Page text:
There is only gratitude, reading the newspapers the day after Valentino Rossi’s announcement. The world champion will retire at the end of this season, and therefore all the good moments he gave during his career have surfaced. Not today’s difficulties, not the mystery of his new team to be managed. From Tavullia, Rossi has made the history of two wheels and even those who have contributed to tell it bring the right gratitude.
“In the yellow-colored stands, in 46 flaunted on helmets everywhere, stuck to refrigerators and rear windows, there is an unparalleled sharing, the image of a champion and then of a brother, of a beloved son. Goliardia to play down the tension of the challenge; irony to communicate on and off each track according to an alienating style. The blue line of the Riviera, a clan of friends tuned to the blond of Tavullia but also a curious reserve, the moon that on his helmet has always alternated with the sun. It indicates a personality that is anything but simple, willing to reflect to be fast, to learn by putting aside the gifts of talent. Rossi has also become an adult, he has also welcomed that part of himself that brakes in the face of a wicked venture. A relief for those who love him, with the awareness, his and ours, of having to fill a chasm“, He narrated Giorgio Terruzzi in the Corriere della Sera.
“The farewells of the champions are indelible wounds. Valentino Rossi is a fixed figure of our sports crib. The world of advertising defines it as “a made in Italy brand”. A winning effigy, even when it loses. Rossi has been the best, not in the Dalemian sense, for an infinite amount of time: out of 26 seasons he has been at the top for 18 years. No one like the Doctor, so we renamed him, precisely because he ran with the finesse of surgeons. The numbers shine, and illuminate: so far Valentino has scored 6330 points, by far the first ever. So, we got used to him. Like at Ferrari. His legend is beyond the finish line. Rossi has made his coming out from the races. Tired of being overtaken and overtaken by rookies; to baccagliare with those of Yamaha, which should also raise a monument to him“, Leonardo Coen analyzed in the Fatto Quotidiano.
“Let’s take the case of Valentino Rossi. He has no self-esteem, let’s say, ‘naked’, but always on a motorcycle. The meaning of his life is to be on a motorcycle, indeed he is probably more at ease than in an armchair. At a certain point, the horse on which he is hoisted, his motorbike, disappears. The result is self-mourning, the feeling of no longer counting for anything. Self-mourning means perception of the end. Sport is based on the body and the body wears out. When the body inevitably betrays them, for great sportsmen there are two cases: either they are good at preparing for that moment, or they end badly. It is not an economic issue, as they have usually made a lot of money. But, in fact, of self-esteem. Paradoxically, Nobodies are luckier. Ordinary people, those who do not have to get off a podium because they are on earth, already live in everyday life. They have completely different self-esteem, so losing it is less dramatic. Especially since today’s sportsman often has an all-or-nothing mentality. The Nobody, on the other hand, knows that today it is raining and tomorrow it is sunny. Imagination is the representation of a future reality. It is Valentino Rossi who, while still on the bike, thinks about what Valentino Rossi will be without a bike. Some succeed, others don’t: they are the ones who never give up. I think of Gigi Buffon: I think he won’t retire because he can’t imagine himself except between the posts. In France, for years, public employees who retire have started psychotherapy a year before doing so“. The psychiatrist Vittorino Andreoli told the newspaper La Stampa.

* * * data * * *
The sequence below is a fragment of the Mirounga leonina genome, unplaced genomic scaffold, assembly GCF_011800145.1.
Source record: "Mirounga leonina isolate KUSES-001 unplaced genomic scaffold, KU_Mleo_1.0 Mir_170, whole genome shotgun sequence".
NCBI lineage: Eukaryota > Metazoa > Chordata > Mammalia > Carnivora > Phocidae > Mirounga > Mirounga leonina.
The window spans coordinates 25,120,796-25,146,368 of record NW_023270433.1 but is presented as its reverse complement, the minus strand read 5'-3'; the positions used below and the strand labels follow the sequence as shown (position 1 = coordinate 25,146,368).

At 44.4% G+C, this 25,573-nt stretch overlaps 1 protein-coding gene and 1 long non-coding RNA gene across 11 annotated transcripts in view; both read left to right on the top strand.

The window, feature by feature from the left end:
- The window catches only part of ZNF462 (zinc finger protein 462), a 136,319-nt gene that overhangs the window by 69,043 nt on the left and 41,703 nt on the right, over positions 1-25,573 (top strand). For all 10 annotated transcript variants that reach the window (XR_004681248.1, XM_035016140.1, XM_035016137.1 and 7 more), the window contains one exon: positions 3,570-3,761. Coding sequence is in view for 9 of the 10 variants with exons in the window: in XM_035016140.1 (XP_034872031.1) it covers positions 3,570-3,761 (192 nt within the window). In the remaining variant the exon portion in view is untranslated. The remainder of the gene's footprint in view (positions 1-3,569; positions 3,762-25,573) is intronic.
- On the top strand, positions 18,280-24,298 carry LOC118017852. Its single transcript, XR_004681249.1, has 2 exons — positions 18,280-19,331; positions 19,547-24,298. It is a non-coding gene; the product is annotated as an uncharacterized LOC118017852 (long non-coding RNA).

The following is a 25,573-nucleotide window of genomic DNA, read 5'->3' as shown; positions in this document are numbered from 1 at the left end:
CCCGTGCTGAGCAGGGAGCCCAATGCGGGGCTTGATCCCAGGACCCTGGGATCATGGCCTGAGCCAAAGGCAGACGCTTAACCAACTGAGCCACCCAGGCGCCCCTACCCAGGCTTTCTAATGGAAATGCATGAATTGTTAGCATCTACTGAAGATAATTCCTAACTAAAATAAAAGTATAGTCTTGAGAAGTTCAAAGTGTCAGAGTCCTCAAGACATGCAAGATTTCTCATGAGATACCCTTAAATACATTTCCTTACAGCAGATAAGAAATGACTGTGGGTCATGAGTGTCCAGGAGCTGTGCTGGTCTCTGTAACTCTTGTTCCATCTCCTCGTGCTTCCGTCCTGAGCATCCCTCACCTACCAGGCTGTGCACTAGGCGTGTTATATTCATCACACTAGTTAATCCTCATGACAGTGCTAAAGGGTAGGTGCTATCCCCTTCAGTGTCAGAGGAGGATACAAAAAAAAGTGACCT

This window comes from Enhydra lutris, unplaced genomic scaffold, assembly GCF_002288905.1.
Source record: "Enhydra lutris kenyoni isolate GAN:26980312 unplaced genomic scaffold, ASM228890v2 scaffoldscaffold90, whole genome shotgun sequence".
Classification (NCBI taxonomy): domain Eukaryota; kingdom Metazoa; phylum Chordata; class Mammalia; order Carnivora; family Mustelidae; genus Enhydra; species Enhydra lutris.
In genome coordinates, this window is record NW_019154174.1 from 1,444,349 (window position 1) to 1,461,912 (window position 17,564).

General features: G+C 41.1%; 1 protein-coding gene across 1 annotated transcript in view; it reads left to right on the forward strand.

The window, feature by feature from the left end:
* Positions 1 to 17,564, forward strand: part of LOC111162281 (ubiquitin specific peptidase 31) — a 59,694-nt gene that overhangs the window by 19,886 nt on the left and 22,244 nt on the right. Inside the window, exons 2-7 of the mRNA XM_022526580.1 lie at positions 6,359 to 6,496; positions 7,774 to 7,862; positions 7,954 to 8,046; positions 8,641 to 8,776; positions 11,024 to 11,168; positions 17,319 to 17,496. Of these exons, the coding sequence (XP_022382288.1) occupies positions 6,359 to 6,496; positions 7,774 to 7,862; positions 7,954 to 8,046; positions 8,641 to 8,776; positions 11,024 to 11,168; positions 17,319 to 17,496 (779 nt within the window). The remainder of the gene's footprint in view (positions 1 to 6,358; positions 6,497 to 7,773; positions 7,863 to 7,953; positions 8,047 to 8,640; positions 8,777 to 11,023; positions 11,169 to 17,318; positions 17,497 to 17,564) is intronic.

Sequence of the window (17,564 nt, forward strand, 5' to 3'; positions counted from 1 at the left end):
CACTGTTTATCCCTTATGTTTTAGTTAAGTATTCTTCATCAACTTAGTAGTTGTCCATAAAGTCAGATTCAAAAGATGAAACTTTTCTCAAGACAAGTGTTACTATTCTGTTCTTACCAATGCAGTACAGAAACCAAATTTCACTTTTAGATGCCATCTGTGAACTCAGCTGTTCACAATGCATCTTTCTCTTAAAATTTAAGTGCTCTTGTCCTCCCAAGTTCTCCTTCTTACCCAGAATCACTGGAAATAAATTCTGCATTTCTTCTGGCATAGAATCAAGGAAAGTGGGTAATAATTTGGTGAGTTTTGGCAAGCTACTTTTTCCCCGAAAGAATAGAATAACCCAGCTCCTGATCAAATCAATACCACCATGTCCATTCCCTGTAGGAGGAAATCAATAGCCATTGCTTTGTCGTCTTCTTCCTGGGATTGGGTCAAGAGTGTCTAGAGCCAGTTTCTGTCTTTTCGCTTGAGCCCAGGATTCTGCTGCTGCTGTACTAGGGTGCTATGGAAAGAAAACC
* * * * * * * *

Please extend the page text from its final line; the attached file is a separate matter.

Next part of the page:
“For us Italians, it’s a bit like when the Beatles broke up. Or like when Muhammad Ali lost his last boxer fight, he grabbed a microphone and said: Unfortunately time has caught up with me. Time, already. Scanned by chronometers, for decades he was Valentino Rossi’s best ally. And we, entire generations, got used to reflecting ourselves in the vaguely narcissistic talent of a character who was able to embody, perhaps and better than anyone else, the spirit of an era that lasted over a quarter of a century. In fact, we would be doing a disservice to the ex-boy from Tavullia if we considered him only an ace of two wheels, a speed hero, a champion stronger than thrills, a very healthy son of the land of motors. Like very few others before him, Valentino has captured the imagination of the country. We identified ourselves in his overtaking, we recognized ourselves in his sometimes smargiasty cheerfulness, we cultivated the insane belief that he would never grow old, like a Peter Pan on Neverland. I met grandmothers who almost neglected their grandchildren on Sunday afternoons. And those grandchildren, today, have already taken a degree, they have grown up continuing to cheer for Valentino“, he wrote Leo Turrini on the Resto del Carlino.